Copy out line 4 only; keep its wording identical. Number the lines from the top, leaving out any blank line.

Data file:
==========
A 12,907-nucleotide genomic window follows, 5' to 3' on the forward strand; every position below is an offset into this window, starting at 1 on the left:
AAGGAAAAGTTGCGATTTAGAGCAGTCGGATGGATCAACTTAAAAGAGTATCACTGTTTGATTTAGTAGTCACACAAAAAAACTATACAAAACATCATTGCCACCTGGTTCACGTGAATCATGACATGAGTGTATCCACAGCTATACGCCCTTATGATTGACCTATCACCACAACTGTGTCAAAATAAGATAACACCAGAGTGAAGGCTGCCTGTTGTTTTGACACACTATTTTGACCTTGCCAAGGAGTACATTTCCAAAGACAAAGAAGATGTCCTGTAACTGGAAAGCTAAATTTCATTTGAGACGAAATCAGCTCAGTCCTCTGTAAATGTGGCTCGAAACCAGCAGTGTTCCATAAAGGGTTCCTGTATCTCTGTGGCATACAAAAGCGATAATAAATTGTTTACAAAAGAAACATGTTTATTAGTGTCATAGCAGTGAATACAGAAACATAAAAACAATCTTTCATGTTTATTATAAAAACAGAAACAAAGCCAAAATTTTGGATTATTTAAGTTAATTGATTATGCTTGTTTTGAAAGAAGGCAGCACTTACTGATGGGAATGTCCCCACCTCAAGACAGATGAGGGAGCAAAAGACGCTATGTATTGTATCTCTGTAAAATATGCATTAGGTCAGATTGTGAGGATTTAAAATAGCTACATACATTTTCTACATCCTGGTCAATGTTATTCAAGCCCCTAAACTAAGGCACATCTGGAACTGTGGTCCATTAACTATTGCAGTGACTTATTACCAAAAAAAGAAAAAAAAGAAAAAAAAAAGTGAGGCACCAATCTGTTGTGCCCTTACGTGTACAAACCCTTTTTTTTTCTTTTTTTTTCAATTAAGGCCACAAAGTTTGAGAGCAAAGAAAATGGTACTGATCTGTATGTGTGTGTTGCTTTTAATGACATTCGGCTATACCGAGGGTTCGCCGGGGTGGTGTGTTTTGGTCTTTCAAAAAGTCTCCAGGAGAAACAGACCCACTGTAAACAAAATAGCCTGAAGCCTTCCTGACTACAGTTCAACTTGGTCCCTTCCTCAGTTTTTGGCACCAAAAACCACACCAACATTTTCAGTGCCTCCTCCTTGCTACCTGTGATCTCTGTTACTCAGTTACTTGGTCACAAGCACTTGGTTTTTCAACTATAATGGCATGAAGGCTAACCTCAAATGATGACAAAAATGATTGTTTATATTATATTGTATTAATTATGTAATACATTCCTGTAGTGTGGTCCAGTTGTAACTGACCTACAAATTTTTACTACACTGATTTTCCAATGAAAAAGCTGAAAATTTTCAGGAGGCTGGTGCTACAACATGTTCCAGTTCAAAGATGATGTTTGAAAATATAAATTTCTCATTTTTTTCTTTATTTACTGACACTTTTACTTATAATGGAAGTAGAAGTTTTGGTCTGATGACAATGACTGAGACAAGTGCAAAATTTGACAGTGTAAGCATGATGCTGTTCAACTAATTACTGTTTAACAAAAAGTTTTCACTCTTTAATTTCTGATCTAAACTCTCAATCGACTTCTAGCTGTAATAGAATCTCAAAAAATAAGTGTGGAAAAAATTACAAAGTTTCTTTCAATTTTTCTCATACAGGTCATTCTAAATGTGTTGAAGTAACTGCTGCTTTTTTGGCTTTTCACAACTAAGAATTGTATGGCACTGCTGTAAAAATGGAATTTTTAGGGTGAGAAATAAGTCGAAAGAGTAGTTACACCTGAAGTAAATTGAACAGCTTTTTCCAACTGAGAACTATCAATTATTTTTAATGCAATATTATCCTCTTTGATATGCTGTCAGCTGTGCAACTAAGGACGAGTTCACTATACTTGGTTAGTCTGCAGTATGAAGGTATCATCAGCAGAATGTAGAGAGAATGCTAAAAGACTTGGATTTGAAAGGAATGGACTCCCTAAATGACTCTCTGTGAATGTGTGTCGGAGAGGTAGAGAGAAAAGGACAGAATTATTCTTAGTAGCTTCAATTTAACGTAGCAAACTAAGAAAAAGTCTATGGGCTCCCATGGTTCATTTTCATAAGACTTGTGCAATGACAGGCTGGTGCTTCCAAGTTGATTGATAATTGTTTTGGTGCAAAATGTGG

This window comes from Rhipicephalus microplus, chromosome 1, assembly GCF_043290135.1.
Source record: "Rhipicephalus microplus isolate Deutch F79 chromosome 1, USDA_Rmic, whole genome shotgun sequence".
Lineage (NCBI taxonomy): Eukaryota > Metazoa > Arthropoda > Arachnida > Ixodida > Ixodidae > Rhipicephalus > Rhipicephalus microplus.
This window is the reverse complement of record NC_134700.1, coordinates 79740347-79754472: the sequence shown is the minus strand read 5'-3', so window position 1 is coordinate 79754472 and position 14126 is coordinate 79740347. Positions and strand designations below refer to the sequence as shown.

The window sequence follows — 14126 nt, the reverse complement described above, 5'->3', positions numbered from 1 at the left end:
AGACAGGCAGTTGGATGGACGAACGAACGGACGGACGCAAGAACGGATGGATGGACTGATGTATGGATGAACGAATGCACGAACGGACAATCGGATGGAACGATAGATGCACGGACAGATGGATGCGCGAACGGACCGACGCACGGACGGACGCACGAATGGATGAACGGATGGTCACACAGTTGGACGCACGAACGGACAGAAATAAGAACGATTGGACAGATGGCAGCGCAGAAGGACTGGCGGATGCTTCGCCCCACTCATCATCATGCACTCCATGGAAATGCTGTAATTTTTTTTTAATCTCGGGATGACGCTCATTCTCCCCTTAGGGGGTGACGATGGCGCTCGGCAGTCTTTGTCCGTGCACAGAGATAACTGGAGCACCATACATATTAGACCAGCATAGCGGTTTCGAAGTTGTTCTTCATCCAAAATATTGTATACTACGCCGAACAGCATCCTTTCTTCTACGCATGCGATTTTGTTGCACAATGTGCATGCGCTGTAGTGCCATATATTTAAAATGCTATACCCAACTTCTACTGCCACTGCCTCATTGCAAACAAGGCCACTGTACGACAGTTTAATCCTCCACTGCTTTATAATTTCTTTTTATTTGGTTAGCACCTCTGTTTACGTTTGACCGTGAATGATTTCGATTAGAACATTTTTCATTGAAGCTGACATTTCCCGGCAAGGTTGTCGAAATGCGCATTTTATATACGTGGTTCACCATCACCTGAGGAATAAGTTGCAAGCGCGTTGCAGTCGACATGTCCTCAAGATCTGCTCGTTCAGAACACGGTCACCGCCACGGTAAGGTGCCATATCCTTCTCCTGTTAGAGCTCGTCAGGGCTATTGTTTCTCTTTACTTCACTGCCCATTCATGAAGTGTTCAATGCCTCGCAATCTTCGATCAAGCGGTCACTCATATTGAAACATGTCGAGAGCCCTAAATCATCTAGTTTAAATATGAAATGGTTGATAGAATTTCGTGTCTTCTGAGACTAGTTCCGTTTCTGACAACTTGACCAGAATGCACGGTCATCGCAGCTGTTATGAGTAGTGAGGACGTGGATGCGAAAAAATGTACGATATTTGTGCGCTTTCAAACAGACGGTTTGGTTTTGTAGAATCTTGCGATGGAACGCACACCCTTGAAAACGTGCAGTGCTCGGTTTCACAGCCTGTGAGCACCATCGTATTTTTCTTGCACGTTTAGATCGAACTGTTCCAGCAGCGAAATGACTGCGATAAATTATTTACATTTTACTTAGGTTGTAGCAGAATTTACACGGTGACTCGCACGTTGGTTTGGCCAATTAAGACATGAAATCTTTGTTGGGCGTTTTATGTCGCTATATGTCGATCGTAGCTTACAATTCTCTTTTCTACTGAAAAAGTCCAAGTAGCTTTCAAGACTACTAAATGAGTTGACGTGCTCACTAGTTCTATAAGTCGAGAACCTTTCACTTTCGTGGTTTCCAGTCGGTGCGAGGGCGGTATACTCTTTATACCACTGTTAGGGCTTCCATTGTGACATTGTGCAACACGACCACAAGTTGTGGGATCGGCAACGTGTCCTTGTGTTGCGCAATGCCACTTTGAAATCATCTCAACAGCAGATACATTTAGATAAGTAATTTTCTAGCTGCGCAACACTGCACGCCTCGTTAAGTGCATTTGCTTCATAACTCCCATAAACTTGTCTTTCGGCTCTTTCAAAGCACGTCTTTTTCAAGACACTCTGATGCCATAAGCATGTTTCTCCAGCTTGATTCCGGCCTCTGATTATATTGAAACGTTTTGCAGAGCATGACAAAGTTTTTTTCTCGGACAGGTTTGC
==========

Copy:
Source record: "Rhipicephalus microplus isolate Deutch F79 chromosome 1, USDA_Rmic, whole genome shotgun sequence".